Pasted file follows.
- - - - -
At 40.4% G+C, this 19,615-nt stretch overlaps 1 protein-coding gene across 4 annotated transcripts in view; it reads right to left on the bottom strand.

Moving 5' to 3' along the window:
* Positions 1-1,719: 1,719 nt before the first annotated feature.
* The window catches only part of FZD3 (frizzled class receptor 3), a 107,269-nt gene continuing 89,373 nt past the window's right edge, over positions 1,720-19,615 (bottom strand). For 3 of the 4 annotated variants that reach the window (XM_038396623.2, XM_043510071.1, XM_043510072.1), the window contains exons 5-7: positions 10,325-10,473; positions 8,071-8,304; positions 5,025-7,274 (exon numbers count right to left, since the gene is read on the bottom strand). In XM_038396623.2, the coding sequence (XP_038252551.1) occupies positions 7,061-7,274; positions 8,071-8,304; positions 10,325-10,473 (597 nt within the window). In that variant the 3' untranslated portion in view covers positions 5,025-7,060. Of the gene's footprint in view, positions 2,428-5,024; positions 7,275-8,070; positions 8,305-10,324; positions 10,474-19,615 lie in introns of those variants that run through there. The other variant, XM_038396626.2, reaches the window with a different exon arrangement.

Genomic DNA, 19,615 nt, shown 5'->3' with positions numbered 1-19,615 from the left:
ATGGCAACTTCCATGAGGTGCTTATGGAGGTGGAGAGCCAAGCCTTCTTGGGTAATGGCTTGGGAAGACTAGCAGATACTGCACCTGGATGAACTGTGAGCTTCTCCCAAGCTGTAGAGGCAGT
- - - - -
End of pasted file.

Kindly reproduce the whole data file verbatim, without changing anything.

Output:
At 40.4% G+C, this 19,615-nt stretch overlaps 1 protein-coding gene across 4 annotated transcripts in view; it reads right to left on the bottom strand.

Moving 5' to 3' along the window:
* Positions 1-1,719: 1,719 nt before the first annotated feature.
* The window catches only part of FZD3 (frizzled class receptor 3), a 107,269-nt gene continuing 89,373 nt past the window's right edge, over positions 1,720-19,615 (bottom strand). For 3 of the 4 annotated variants that reach the window (XM_038396623.2, XM_043510071.1, XM_043510072.1), the window contains exons 5-7: positions 10,325-10,473; positions 8,071-8,304; positions 5,025-7,274 (exon numbers count right to left, since the gene is read on the bottom strand). In XM_038396623.2, the coding sequence (XP_038252551.1) occupies positions 7,061-7,274; positions 8,071-8,304; positions 10,325-10,473 (597 nt within the window). In that variant the 3' untranslated portion in view covers positions 5,025-7,060. Of the gene's footprint in view, positions 2,428-5,024; positions 7,275-8,070; positions 8,305-10,324; positions 10,474-19,615 lie in introns of those variants that run through there. The other variant, XM_038396626.2, reaches the window with a different exon arrangement.

Genomic DNA, 19,615 nt, shown 5'->3' with positions numbered 1-19,615 from the left:
ATGGCAACTTCCATGAGGTGCTTATGGAGGTGGAGAGCCAAGCCTTCTTGGGTAATGGCTTGGGAAGACTAGCAGATACTGCACCTGGATGAACTGTGAGCTTCTCCCAAGCTGTAGAGGCAGT